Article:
clock menu more-arrow no yes

Filed under:

Julian Love film study: How does he fit with Giants in 2020?

New, comments

Second-year player should be part of interchangeable safety group

Philadelphia Eagles v New York Giants Photo by Jim McIsaac/Getty Images

Dave Gettleman and the New York Giants selected Julian Love, a versatile boundary cornerback out of Notre Dame, in the fourthth round of the 2019 NFL Draft. At the time of the draft, the boundary corners on the roster consisted of veteran Janoris Jenkins, 2018 third-round supplement draft selection Sam Beal, and fellow 2019 pick DeAndre Baker, a first-round selection. The Giants coaching staff viewed Love as more than just an outside corner.

The Giants cross trained Love at safety in training camp, and it became an endeavor for the young player to see the field outside of special teams early in 2019. Love earned defensive action after the Week 11 bye.; Jabrill Peppers suffered a season-ending back injury the same week, which conflated Love’s ability to see the field and earn action, especially near the line of scrimmage.

Love is a safety, but played 176 snaps in the box, 129 as a slot corner, and 77 as a free safety last season, while being adept near the line of scrimmage. His versatility became an integral part of James Bettcher’s defense down the stretch of 2019. It figures to be a third of the three-headed monster of Love, Jabrill Peppers, and Xavier McKinney’s adaptable playing styles that can be utilized creatively by new defensive coordinator Patrick Graham.

When given the opportunity, Love showed a lot of decisiveness and diagnosing ability in the box. The NFL is incredibly versatile and the days of the 245-pound linebackers with limited athletic upside are obsolete. Defenders shouldn’t be compartmentalized into these easily “understood” categories. Players like McKinney, Peppers, and Love are more second-level defenders than traditional safeties. Their ability to attack in run support is vital and it’ll allow the defense to be in speedier sub-packages, while not impeding the unit’s ability to stop the run. Graham attempted this in Miami, but the personnel struggled to handle the tasks. A player like Love, who is 5-foot-11, 195 pounds, doesn’t exactly play like he’s any sort of liability in the box. He uses quickness, leverage, and angles to defeat the blocking attempts from wide receivers and tight ends.

Let’s look at some film.

Bettcher would trust Love (No. 24) on the edge, so he swings off the backside of Oshane Ximinies (53) who is the end man on the line of scrimmage, against an overloaded side of 12 personnel. Zach Ertz (83) is tasked to wash Love down the line of scrimmage and create a seal on the edge, but once Love sees Carson Wentz (11) turn to hand off, he shoots the 7 hole, forces a tough inside angle for Ertz to attack, dips his outside shoulder away from the blocking attempt, bends through contact, and easily evades the block to put himself in a position to make a tackle against Miles Sanders (26). Once in a position to attack, Love aims low, wraps up, and doesn’t allow Sanders to get around the edge. This is a very nice play from a defender who was a cornerback less than a year before this game, and then was trained as a safety.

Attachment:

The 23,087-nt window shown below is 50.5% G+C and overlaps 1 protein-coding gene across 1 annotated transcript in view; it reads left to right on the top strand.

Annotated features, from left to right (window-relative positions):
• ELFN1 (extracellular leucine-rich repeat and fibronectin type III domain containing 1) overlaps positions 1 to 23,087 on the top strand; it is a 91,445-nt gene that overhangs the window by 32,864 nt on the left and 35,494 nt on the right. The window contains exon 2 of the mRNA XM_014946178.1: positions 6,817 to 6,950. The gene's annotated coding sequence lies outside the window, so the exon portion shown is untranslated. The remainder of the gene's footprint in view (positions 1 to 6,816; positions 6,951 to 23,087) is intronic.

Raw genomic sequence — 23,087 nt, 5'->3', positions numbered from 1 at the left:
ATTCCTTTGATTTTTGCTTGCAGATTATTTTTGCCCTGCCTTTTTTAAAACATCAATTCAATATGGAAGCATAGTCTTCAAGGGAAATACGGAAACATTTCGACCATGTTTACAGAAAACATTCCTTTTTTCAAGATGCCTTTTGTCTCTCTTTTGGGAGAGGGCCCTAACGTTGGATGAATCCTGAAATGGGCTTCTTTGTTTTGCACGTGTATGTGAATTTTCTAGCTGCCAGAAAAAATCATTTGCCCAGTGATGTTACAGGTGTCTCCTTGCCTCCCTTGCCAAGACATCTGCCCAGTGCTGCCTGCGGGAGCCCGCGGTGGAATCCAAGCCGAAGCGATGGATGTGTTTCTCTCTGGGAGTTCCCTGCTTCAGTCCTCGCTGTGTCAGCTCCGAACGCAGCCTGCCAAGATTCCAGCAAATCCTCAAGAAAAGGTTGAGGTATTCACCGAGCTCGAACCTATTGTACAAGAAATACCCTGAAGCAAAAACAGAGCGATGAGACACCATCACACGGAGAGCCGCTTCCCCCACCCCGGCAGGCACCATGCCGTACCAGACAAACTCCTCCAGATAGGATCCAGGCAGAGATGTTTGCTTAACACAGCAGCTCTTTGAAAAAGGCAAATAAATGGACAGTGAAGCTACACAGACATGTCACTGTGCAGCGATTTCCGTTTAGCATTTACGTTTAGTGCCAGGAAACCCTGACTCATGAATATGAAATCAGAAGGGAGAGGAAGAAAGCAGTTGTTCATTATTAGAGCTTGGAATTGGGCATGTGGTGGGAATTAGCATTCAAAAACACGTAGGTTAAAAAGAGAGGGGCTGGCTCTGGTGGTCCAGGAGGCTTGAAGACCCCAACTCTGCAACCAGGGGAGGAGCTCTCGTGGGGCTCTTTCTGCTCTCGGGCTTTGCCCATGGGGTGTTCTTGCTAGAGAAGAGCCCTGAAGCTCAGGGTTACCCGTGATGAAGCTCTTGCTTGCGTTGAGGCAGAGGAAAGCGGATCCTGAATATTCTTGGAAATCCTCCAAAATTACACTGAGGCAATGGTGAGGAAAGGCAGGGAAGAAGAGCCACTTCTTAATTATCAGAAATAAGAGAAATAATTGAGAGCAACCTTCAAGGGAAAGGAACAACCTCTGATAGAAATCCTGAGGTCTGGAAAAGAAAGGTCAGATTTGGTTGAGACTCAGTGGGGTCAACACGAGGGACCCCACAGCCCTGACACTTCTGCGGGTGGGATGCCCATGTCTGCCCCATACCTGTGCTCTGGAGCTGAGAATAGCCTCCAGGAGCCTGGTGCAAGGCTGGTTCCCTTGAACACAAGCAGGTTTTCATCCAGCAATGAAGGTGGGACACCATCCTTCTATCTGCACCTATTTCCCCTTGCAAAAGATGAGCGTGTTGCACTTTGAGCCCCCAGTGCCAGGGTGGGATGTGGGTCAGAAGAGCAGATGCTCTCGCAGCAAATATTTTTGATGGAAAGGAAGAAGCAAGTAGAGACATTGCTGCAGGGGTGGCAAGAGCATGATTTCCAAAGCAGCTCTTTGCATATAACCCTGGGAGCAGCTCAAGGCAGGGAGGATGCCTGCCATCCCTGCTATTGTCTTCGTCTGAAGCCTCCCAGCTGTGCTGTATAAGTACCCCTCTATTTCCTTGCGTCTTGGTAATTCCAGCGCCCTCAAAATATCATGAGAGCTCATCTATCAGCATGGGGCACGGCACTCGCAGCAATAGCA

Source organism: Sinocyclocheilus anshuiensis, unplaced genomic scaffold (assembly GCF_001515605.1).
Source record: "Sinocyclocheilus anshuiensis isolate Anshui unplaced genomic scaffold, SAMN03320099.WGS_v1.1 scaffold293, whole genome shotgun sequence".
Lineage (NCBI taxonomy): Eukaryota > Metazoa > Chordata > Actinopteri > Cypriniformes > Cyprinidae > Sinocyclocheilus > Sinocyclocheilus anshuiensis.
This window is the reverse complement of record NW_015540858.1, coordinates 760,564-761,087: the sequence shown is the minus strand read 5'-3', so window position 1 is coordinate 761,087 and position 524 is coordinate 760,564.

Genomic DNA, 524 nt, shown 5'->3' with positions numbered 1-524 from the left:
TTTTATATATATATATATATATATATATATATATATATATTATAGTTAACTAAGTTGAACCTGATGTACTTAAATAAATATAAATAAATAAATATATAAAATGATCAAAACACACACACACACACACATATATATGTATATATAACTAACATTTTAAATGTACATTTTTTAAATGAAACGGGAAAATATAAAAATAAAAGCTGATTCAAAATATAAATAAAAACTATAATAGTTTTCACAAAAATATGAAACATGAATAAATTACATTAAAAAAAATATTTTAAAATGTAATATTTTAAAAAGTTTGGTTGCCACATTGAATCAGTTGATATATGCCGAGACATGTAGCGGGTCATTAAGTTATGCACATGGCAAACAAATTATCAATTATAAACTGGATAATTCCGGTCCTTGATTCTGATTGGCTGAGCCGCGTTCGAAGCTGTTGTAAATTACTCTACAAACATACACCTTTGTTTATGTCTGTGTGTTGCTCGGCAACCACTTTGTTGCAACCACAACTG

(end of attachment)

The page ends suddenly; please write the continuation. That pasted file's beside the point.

We have a similar look above; an off-balanced line in a BIG tackle situation, only it’s a wide receiver and a tackle instead of two tight ends. Love swing to that side and beats the block of Steven Sims Jr. (15), while also tightly turning the corner around Sims to assist in making a tackle against the great Adrian Peterson (26).

His effectiveness in the box isn’t just with turning tight corners against poor blocking attempts. He also puts himself in excellent position to make plays behind the line of scrimmage, while using a quick first step, diagnosing skills, and good athletic traits to disrupt and shoot rushing lanes. Bettcher would blitz him off the edge frequently because he was so quick and it would lead to plays like the one we see above. It’s not always a designed blitz, though; there are times when Love’s mental processing really shows just by how he reads his run and pass keys. This could lead to issues against play-action passes that are sold really well, but Love showed a natural ability to identify and attack off the edge.

Bettcher also trusted him as the force/contain defender on the edge. This is an important job, and not every defensive back gets entrusted with this responsibility, due to the risk of having an undersized defender containing the run, but we can see how Love was able to perform executing the task above. Dalvin Tomlinson (94) does a great job pushing the center into the backfield and forcing him outside to Love, and Love does a good job getting low, squaring the target up, and tackling him to the deck.